Unity (trade union)

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CATU logo.png
Full name Unity
Founded 1827
Date dissolved 16 April 2015
Merged into GMB
Members 3,906 (2013)[1]
Affiliation TUC, Labour Party[2]
Key people Harry Hockaday, general secretary
Office location Stoke-on-Trent, United Kingdom
Country United Kingdom
Website www.unitytheunion.org.uk

Unity was a British trade union, created in the early 19th century to protect pottery workers from dangerous conditions of their field.

The union was founded in 1827 as the National Union of Operative Potters, affiliated to the National Association for the Protection of Labour. Based in the Potteries, it was the first union to actively recruit members from outside the area, and focused its efforts on building its strength, and opposing the worst truck shops.[3] While the union collapsed in 1837, a loose federation named the United Branches of Operative Potters, which had been founded by some of its members three years before, ensured trade unionism survived in the industry.[4]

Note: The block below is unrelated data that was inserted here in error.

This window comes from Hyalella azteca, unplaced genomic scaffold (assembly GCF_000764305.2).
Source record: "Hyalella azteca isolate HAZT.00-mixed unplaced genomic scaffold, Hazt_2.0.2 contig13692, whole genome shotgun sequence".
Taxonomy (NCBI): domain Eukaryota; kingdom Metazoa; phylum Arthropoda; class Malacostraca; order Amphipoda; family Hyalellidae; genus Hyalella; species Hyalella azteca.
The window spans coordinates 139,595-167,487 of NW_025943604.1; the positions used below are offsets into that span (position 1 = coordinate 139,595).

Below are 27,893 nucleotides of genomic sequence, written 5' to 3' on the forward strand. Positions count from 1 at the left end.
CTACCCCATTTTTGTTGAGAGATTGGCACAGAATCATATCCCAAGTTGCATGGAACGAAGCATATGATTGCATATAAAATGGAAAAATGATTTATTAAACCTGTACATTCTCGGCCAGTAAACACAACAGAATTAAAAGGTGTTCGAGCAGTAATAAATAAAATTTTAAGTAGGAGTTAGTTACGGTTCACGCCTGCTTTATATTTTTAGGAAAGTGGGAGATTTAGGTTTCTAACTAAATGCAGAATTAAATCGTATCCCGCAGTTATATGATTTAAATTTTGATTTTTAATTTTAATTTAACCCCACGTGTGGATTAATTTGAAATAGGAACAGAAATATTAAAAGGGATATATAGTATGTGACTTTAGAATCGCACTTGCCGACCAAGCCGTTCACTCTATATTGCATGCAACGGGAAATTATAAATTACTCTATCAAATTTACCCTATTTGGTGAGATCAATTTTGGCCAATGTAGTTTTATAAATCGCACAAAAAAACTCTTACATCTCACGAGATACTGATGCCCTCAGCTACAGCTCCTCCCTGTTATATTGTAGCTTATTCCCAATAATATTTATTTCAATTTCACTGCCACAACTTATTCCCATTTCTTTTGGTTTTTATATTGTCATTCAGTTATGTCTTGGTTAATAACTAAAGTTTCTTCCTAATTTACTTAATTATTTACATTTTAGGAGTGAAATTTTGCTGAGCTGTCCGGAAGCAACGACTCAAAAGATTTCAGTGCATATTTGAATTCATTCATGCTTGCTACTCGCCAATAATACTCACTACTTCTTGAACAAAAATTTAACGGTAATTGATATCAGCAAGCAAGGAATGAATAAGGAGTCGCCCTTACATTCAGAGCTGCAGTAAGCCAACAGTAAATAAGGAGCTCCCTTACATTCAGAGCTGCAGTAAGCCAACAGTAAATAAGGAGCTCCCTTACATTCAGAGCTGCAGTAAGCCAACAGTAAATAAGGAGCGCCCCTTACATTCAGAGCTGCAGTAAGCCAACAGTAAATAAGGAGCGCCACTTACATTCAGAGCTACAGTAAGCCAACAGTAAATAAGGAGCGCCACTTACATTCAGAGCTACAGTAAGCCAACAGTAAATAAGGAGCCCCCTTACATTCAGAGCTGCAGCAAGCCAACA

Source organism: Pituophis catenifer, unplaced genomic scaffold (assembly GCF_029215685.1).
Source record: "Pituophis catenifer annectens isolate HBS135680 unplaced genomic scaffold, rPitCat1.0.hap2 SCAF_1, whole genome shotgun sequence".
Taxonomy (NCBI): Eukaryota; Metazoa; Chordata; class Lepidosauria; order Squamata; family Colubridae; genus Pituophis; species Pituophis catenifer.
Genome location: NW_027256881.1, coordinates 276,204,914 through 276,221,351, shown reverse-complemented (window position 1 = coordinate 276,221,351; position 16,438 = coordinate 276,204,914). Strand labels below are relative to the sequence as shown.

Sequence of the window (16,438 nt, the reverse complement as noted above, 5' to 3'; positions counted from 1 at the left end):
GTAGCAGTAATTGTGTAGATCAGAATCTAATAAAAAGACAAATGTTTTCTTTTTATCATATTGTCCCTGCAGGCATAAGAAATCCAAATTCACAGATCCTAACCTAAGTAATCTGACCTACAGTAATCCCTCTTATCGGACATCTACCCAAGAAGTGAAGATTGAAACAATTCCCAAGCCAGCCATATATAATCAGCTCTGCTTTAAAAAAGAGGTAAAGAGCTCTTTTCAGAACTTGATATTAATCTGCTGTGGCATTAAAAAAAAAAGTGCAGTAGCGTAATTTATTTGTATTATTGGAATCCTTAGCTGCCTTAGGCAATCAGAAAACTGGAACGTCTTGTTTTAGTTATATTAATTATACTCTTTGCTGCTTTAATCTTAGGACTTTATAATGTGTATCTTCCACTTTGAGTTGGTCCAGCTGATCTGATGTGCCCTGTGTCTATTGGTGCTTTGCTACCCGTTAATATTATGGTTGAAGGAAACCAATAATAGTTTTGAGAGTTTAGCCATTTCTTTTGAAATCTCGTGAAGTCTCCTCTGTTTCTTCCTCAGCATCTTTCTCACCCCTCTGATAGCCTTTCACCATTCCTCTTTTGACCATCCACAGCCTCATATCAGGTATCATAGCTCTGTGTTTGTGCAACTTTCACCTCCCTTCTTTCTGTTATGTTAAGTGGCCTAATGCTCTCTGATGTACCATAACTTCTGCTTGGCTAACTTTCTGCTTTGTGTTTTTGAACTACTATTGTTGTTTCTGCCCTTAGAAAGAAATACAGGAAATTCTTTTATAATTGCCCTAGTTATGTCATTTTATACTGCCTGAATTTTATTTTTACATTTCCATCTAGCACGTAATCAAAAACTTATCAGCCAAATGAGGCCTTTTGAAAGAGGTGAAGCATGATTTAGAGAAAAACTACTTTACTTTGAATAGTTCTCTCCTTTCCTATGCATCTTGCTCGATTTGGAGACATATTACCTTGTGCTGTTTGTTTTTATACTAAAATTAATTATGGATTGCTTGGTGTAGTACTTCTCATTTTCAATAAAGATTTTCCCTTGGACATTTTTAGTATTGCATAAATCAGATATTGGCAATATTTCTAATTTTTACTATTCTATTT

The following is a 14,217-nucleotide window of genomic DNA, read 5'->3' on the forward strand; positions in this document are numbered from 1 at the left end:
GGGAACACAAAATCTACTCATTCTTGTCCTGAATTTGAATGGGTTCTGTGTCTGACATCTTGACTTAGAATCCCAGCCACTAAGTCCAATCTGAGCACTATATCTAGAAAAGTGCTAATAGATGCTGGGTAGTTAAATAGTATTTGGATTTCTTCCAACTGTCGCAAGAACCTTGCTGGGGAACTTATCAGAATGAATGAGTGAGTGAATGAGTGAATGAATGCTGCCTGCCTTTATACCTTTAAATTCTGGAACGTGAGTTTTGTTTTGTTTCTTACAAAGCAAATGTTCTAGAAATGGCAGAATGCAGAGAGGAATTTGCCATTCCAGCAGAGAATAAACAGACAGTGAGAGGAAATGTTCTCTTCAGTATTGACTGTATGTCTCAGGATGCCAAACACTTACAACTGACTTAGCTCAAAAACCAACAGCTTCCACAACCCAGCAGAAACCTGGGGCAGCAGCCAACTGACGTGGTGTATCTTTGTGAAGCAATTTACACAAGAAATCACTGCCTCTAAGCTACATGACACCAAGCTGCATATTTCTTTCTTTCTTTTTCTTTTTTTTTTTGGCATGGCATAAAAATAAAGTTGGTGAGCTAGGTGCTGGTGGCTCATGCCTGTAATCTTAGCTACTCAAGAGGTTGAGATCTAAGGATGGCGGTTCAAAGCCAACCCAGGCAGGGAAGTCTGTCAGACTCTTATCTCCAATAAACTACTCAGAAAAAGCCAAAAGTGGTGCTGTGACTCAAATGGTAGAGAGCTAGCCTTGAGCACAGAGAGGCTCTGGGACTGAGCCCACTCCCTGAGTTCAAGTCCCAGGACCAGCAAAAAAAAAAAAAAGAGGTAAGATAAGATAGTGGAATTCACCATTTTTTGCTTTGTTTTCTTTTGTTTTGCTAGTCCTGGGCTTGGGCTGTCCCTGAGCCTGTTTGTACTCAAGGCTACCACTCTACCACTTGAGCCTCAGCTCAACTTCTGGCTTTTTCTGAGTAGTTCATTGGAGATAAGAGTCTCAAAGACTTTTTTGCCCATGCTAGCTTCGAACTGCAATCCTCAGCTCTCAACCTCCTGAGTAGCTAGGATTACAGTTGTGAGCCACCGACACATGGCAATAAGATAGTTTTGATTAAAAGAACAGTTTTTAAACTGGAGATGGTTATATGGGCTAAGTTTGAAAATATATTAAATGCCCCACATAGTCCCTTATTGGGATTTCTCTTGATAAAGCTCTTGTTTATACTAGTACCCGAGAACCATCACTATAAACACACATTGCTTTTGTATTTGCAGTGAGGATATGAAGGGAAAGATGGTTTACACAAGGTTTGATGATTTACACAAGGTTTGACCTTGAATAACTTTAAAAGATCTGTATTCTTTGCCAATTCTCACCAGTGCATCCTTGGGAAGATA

The United Branches thrived, and in 1845 it was a major shareholder in the National Association of United Trades for the Employment of Labour. Secretary William Evans formed the controversial Potters Emigration Society, taking up fears around mechanisation to encourage potters to move to Pottersville, Wisconsin, although the scheme foundered by 1848.[5]

The union later became the National Society of Male and Female Pottery Operatives, and in 1919 the National Society of Pottery Workers. In 1970, it became the Ceramic and Allied Trades Union,[6] and in 2006 it changed its name to Unity.

In 2015, the union merged into the GMB.[7]

General Secretaries[edit]

1906: Joseph Lovatt
1918: Samuel Clowes
1928: Arthur Hollins
1947: Harold Hewitt
1964: Alf Dulson
1975: Les Sillitoe
1980: Alf Clowes
1996: Geoff Bagnall
2012: Harry Hockaday


  1. ^ Unity: annual returns. UK Certification Officer.
  2. ^ "Archived copy". Archived from the original on March 11, 2012. Retrieved March 31, 2012. 
  3. ^ John Thomas, The Rise of the Staffordshire Potteries, p.191
  4. ^ John Thomas, The Rise of the Staffordshire Potteries, p.197
  5. ^ Martin Crawford, "Back to the Future? The Potters' Emigration Society and the Historians", Labour History Review, vo.76 no.2, p.81
  6. ^ Wolodymyr Maksymiw et al, The British Trade Union Directory (1990), p.92
  7. ^ GMB, "Unity Votes To Merge With GMB", 12 January 2015

External links[edit]